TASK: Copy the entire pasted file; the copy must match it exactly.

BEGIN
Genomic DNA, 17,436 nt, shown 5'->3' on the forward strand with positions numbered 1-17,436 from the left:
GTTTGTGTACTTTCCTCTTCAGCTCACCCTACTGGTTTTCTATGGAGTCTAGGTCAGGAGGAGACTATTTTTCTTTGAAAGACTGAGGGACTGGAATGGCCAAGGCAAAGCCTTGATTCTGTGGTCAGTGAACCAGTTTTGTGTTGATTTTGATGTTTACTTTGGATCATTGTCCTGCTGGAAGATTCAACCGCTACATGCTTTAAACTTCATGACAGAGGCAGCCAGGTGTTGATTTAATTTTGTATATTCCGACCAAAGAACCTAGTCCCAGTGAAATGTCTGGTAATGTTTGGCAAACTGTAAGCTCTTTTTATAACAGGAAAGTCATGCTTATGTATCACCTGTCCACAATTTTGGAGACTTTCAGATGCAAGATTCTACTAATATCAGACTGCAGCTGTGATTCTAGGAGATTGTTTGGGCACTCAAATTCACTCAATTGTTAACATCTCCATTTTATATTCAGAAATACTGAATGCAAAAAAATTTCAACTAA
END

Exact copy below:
Genomic DNA, 17,436 nt, shown 5'->3' on the forward strand with positions numbered 1-17,436 from the left:
GTTTGTGTACTTTCCTCTTCAGCTCACCCTACTGGTTTTCTATGGAGTCTAGGTCAGGAGGAGACTATTTTTCTTTGAAAGACTGAGGGACTGGAATGGCCAAGGCAAAGCCTTGATTCTGTGGTCAGTGAACCAGTTTTGTGTTGATTTTGATGTTTACTTTGGATCATTGTCCTGCTGGAAGATTCAACCGCTACATGCTTTAAACTTCATGACAGAGGCAGCCAGGTGTTGATTTAATTTTGTATATTCCGACCAAAGAACCTAGTCCCAGTGAAATGTCTGGTAATGTTTGGCAAACTGTAAGCTCTTTTTATAACAGGAAAGTCATGCTTATGTATCACCTGTCCACAATTTTGGAGACTTTCAGATGCAAGATTCTACTAATATCAGACTGCAGCTGTGATTCTAGGAGATTGTTTGGGCACTCAAATTCACTCAATTGTTAACATCTCCATTTTATATTCAGAAATACTGAATGCAAAAAAATTTCAACTAA